As we remodel this old house on Mt. Faith and uncover bits of construction quality made “when quality was popular”, and also unearth traces of tacky, second-rate add-ons, it makes me think of the saying – “Excellence is doing ordinary things extraordinarily well.” Sound familiar? But I had to “google it” to track down the origin and not surprisingly it came from John W. Gardiner who was the Secretary of Health, Education and Welfare under Lyndon Johnson. That made him practically the head honcho for the implementation of the Great Society and consequently the establishment of Medicare, special funding for poor students, Common Cause and the Corporation for Public Broadcasting among other worthy endeavors. Yeah for him! What I didn’t know was that he was a registered Republican – obviously of the Old School – and resigned the Secretariat because of his objection to the Viet Nam War. More cheers. Can you imagine what the Grand Old Party would think of him today?
But all of this line of thought about the meaning of excellence actually ties in with something amazing we have discovered right here in Fergus Falls. To cite another quote – this one from Grandma Marie – “I always give credit where credit is due”. And while it’s not my favorite Marie-ism, which would have to be – “There’s another day in the East” – it definitely fits the bill, for who would ever imagine that the most excellent bakery and the most excellent meat and fish market would not be found in San Francisco, Chicago or New York, but in our opinion right in our own little backyard.
And actually the Falls Baking Company was started by Scot Erickson who DID train at the renowned San Francisco Baking Institute and creates breads which have put me out of business! I love to bake and fully intended to make the long Minnesota winters part of the process, but the Falls Bakery is over the top, all organic, no preservatives and make it impossible to pick a favorite loaf. I have NEVER eaten better bread.
They have six daily varieties and different specialties each day and we’ve made the rounds of most – sourdough, multigrain, pecan golden raisin, French boule, on and on, and ALWAYS take home a few brownies to share which are unbelievable and knock mine out of the park. Oh well – Winter? – there’s always knitting.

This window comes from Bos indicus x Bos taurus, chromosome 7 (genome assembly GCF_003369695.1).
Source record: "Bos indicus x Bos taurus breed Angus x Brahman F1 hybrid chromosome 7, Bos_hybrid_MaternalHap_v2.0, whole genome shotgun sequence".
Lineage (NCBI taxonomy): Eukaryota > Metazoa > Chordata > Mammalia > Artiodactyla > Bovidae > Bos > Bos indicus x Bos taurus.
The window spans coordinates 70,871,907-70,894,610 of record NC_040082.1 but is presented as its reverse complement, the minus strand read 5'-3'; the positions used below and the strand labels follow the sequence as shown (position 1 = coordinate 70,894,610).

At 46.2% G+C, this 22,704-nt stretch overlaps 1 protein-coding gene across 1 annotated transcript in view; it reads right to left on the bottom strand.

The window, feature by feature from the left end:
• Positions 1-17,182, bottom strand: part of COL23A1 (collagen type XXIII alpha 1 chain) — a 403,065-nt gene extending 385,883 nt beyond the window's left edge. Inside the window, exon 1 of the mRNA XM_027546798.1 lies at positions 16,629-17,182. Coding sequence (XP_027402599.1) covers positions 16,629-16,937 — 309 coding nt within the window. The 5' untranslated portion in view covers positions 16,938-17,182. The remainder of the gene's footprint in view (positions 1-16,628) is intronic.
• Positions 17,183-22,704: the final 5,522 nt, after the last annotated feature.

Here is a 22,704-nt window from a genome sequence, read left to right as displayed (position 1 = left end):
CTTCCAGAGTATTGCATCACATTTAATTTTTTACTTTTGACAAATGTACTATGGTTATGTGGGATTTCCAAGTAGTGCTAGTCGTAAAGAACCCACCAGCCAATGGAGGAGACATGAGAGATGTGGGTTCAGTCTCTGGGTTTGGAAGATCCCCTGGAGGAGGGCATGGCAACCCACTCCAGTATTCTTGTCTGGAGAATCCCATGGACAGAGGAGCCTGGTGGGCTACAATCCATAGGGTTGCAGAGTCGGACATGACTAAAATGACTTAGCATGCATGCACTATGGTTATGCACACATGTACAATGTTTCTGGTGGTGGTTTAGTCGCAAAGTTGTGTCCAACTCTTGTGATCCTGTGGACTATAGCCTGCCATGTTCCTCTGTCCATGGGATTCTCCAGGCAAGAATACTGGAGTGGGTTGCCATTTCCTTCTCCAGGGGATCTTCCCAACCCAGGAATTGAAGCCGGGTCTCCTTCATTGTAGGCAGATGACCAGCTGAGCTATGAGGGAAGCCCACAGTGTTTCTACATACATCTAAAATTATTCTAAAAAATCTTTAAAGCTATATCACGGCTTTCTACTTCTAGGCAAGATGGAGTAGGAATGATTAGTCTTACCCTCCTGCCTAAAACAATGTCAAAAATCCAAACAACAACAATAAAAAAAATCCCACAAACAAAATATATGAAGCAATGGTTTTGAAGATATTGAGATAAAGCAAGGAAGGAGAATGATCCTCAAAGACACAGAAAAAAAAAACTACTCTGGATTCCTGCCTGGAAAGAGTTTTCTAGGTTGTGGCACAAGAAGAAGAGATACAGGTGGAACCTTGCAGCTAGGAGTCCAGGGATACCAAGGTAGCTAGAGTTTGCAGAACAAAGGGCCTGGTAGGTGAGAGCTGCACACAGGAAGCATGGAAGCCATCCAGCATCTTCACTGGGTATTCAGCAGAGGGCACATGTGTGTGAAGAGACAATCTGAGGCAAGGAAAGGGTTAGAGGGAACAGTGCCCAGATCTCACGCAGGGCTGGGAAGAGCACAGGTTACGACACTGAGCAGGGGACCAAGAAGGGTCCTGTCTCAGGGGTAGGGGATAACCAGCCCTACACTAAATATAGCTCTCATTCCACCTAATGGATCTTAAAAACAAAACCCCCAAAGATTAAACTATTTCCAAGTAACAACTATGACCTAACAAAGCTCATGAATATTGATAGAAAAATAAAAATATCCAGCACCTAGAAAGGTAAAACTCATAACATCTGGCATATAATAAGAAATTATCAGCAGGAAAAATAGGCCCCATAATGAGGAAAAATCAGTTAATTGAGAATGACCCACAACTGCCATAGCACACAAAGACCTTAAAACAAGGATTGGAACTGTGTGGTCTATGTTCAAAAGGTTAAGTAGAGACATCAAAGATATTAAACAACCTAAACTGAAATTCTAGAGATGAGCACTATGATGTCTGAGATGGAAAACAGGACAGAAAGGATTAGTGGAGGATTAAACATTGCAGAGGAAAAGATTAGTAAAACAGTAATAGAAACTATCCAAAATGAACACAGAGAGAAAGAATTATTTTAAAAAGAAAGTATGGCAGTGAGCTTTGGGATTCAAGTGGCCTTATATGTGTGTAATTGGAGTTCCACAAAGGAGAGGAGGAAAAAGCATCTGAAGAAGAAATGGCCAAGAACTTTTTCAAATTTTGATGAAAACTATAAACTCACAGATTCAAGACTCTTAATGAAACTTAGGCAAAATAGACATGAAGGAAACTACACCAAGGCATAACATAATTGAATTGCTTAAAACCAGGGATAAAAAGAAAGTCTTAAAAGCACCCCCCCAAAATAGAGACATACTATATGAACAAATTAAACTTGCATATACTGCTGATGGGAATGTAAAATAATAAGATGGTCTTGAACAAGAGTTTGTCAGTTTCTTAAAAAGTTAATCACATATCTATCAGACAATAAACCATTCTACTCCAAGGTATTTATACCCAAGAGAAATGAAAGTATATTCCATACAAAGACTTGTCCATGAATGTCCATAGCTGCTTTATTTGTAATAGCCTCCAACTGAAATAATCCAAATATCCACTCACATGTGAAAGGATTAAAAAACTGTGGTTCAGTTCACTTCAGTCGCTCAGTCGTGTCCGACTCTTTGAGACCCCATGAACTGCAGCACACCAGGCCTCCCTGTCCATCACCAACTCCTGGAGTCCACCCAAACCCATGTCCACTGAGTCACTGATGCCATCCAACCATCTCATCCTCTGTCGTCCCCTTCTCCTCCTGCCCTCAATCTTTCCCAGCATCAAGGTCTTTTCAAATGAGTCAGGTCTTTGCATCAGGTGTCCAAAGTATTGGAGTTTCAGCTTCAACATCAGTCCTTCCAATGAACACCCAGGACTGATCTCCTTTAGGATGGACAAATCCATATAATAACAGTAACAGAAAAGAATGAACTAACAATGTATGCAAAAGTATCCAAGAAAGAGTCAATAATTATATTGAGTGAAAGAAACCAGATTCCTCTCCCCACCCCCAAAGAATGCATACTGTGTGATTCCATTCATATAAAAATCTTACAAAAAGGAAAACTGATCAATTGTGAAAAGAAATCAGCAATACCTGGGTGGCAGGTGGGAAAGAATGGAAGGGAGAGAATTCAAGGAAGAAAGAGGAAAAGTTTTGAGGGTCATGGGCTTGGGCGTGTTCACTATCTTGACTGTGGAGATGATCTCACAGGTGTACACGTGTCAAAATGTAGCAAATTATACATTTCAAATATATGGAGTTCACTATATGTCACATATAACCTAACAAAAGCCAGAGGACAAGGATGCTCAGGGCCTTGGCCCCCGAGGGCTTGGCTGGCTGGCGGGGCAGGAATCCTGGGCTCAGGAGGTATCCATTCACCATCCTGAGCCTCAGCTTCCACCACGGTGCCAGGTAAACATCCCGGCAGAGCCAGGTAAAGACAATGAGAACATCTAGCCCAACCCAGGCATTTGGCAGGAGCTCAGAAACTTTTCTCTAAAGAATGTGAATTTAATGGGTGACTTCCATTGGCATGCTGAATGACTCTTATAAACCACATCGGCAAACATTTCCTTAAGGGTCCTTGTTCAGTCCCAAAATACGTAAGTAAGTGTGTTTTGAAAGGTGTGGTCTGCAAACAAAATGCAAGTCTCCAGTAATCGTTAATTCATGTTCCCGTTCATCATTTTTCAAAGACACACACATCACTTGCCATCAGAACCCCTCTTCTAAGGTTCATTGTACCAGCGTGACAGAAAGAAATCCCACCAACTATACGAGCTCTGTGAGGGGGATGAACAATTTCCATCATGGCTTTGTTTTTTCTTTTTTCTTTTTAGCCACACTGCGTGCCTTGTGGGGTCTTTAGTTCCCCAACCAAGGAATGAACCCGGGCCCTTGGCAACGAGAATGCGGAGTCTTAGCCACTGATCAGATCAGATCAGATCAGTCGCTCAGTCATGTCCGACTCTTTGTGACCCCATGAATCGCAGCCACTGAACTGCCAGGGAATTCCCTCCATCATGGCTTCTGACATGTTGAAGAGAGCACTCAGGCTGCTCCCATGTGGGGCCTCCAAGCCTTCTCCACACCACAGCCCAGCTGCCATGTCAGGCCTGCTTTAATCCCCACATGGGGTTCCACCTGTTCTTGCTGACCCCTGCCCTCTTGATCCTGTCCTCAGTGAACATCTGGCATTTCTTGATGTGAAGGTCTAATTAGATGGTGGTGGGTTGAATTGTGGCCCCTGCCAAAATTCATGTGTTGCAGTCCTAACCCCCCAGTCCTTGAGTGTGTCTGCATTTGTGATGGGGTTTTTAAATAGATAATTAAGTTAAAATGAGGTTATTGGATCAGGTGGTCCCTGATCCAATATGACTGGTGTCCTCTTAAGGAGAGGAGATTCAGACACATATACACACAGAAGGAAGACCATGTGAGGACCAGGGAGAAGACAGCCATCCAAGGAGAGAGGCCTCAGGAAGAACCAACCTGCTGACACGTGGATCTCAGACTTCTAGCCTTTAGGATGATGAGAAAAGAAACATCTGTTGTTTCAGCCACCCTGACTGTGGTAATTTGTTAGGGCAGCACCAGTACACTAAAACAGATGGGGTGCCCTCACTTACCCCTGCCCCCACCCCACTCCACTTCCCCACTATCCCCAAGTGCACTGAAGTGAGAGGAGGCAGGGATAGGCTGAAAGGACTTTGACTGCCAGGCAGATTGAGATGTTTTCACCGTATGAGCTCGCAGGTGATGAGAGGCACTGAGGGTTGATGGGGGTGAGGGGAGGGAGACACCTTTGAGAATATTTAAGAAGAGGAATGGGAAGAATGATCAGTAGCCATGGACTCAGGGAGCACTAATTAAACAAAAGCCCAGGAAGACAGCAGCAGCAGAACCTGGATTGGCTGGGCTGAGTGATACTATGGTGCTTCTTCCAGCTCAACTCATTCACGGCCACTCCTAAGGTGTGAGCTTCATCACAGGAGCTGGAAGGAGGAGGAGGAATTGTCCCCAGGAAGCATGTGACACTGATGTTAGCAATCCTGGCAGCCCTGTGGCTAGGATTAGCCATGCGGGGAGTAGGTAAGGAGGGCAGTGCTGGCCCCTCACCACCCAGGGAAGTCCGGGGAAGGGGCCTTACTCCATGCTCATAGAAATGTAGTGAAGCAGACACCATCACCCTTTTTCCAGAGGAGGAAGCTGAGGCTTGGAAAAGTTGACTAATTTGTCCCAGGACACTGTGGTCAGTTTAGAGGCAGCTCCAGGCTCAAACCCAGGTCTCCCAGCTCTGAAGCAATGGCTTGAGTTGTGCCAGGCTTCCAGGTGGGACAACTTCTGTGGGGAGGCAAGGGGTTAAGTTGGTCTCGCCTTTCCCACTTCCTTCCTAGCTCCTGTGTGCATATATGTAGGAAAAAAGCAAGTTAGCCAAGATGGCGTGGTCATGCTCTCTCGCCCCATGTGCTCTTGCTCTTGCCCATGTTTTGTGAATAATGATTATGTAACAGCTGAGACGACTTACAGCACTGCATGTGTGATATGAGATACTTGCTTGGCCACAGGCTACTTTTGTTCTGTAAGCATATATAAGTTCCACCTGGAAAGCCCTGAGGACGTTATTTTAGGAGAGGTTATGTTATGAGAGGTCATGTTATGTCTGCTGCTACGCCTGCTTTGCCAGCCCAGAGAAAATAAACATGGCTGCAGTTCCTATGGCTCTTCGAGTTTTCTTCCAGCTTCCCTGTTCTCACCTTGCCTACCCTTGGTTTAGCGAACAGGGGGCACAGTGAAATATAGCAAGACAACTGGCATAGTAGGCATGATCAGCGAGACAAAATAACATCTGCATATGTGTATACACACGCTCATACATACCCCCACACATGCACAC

The other Excellent Award goes to Premier Meats and Seafoods which was started just six years ago by two local butchers, Brian Oliphant and John Anderson, who decided to go for only the best. And it is. I suppose it’s the lingering aroma of a light smoking process, but just walking in the door makes me hungry. They make their own sausages of every variety of course, and there’s a freezer labeled “Elk and Buffalo” if that’s your taste, and pickled herring (it IS Minnesota), ground sirloin which makes the ultimate A-One burger, and the bacon is like no other. T.M., who is mainly the “meat buyer” in the family, says he has never seen such beautifully trimmed meat.
On a first foray into Premier, Krissi (who has been our favorite go-to counter person) suggested their brand of sauerkraut which I must admit was a first for me, in spite of the fact that Uncle Earl and Aunt Lilah both married Germans.
The fresh sauerkraut came refrigerated in a bag, and the best preparation trick was to open the top, poke some holes in the bottom of the bag, and rinse water through it. Then we put it in a large pot (a crock pot would work too) along with 1 cup of white wine, ½ chopped onion, 1 peeled and chopped apple, 2 slices chopped bacon, salt and pepper and 1 Tbs. of olive oil. (You could also add 10 cracked juniper berries). Let simmer for 30-45 minutes until the onions are soft. I must say – I liked it!
But my favorite choice at Premier Meat and Seafood is the Torsk. That’s Norweigian for Cod Fillet and there are more traditional ways to prepare it – but my own personal chef wins again.
T.M. sautés the cod fillets in a combo of butter and olive oil, just enough to be a bit golden brown on both sides. Then he puts the whole skillet into a moderate oven with a leek/tomato sauce on top and bakes until flakey, about 5-6 minutes. The sauce is definitely worth mentioning and can be used other than just on cod – use your imagination.
Here it is: In a little olive oil, sauté 1 well-washed, finely sliced leek, chopped garlic clove, and a scant handful of chopped sun-dried tomatoes. When it is judged “saucy” enough, add a handful of chopped mixed fresh herbs. We have had chives, basil, thyme and mint available this summer, but take your pick, although the basil is probably the most important.
That’s excellence for you.